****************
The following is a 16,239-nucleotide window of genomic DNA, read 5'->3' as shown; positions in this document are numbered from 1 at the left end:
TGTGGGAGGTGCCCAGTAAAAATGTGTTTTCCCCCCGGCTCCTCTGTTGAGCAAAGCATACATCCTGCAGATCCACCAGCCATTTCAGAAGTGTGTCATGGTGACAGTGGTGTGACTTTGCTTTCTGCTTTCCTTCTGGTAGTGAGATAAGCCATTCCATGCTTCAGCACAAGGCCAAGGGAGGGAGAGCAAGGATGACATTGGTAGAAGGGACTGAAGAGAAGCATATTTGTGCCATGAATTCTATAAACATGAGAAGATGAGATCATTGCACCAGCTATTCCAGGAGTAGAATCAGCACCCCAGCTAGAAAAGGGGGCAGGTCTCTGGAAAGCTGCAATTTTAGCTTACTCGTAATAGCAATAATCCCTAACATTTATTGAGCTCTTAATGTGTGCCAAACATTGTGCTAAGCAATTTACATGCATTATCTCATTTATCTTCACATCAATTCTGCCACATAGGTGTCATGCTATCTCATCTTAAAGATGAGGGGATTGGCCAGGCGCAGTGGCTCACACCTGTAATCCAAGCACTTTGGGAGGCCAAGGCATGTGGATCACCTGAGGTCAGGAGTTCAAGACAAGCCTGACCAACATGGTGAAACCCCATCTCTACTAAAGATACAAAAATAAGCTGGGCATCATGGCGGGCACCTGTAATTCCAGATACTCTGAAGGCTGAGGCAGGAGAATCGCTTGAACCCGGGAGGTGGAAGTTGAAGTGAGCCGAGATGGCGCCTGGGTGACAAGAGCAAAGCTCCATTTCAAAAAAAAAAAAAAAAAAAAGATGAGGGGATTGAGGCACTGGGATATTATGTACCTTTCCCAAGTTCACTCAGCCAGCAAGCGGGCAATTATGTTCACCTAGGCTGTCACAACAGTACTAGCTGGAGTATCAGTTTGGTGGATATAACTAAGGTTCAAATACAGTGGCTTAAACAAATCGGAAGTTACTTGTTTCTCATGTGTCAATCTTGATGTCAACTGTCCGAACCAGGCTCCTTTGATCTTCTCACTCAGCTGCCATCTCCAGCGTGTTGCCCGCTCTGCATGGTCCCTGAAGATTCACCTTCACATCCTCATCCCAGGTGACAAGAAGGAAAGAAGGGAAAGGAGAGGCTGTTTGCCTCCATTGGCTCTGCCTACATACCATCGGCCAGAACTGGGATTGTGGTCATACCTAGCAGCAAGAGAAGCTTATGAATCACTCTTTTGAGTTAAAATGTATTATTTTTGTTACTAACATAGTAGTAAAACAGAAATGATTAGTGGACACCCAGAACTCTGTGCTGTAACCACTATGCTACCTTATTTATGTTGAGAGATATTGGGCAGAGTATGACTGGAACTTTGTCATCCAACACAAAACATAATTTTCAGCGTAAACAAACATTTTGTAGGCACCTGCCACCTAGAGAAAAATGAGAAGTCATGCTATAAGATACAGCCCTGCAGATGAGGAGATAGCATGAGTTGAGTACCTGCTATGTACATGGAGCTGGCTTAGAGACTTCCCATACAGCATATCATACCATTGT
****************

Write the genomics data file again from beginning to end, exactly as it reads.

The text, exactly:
The following is a 16,239-nucleotide window of genomic DNA, read 5'->3' as shown; positions in this document are numbered from 1 at the left end:
TGTGGGAGGTGCCCAGTAAAAATGTGTTTTCCCCCCGGCTCCTCTGTTGAGCAAAGCATACATCCTGCAGATCCACCAGCCATTTCAGAAGTGTGTCATGGTGACAGTGGTGTGACTTTGCTTTCTGCTTTCCTTCTGGTAGTGAGATAAGCCATTCCATGCTTCAGCACAAGGCCAAGGGAGGGAGAGCAAGGATGACATTGGTAGAAGGGACTGAAGAGAAGCATATTTGTGCCATGAATTCTATAAACATGAGAAGATGAGATCATTGCACCAGCTATTCCAGGAGTAGAATCAGCACCCCAGCTAGAAAAGGGGGCAGGTCTCTGGAAAGCTGCAATTTTAGCTTACTCGTAATAGCAATAATCCCTAACATTTATTGAGCTCTTAATGTGTGCCAAACATTGTGCTAAGCAATTTACATGCATTATCTCATTTATCTTCACATCAATTCTGCCACATAGGTGTCATGCTATCTCATCTTAAAGATGAGGGGATTGGCCAGGCGCAGTGGCTCACACCTGTAATCCAAGCACTTTGGGAGGCCAAGGCATGTGGATCACCTGAGGTCAGGAGTTCAAGACAAGCCTGACCAACATGGTGAAACCCCATCTCTACTAAAGATACAAAAATAAGCTGGGCATCATGGCGGGCACCTGTAATTCCAGATACTCTGAAGGCTGAGGCAGGAGAATCGCTTGAACCCGGGAGGTGGAAGTTGAAGTGAGCCGAGATGGCGCCTGGGTGACAAGAGCAAAGCTCCATTTCAAAAAAAAAAAAAAAAAAAAGATGAGGGGATTGAGGCACTGGGATATTATGTACCTTTCCCAAGTTCACTCAGCCAGCAAGCGGGCAATTATGTTCACCTAGGCTGTCACAACAGTACTAGCTGGAGTATCAGTTTGGTGGATATAACTAAGGTTCAAATACAGTGGCTTAAACAAATCGGAAGTTACTTGTTTCTCATGTGTCAATCTTGATGTCAACTGTCCGAACCAGGCTCCTTTGATCTTCTCACTCAGCTGCCATCTCCAGCGTGTTGCCCGCTCTGCATGGTCCCTGAAGATTCACCTTCACATCCTCATCCCAGGTGACAAGAAGGAAAGAAGGGAAAGGAGAGGCTGTTTGCCTCCATTGGCTCTGCCTACATACCATCGGCCAGAACTGGGATTGTGGTCATACCTAGCAGCAAGAGAAGCTTATGAATCACTCTTTTGAGTTAAAATGTATTATTTTTGTTACTAACATAGTAGTAAAACAGAAATGATTAGTGGACACCCAGAACTCTGTGCTGTAACCACTATGCTACCTTATTTATGTTGAGAGATATTGGGCAGAGTATGACTGGAACTTTGTCATCCAACACAAAACATAATTTTCAGCGTAAACAAACATTTTGTAGGCACCTGCCACCTAGAGAAAAATGAGAAGTCATGCTATAAGATACAGCCCTGCAGATGAGGAGATAGCATGAGTTGAGTACCTGCTATGTACATGGAGCTGGCTTAGAGACTTCCCATACAGCATATCATACCATTGT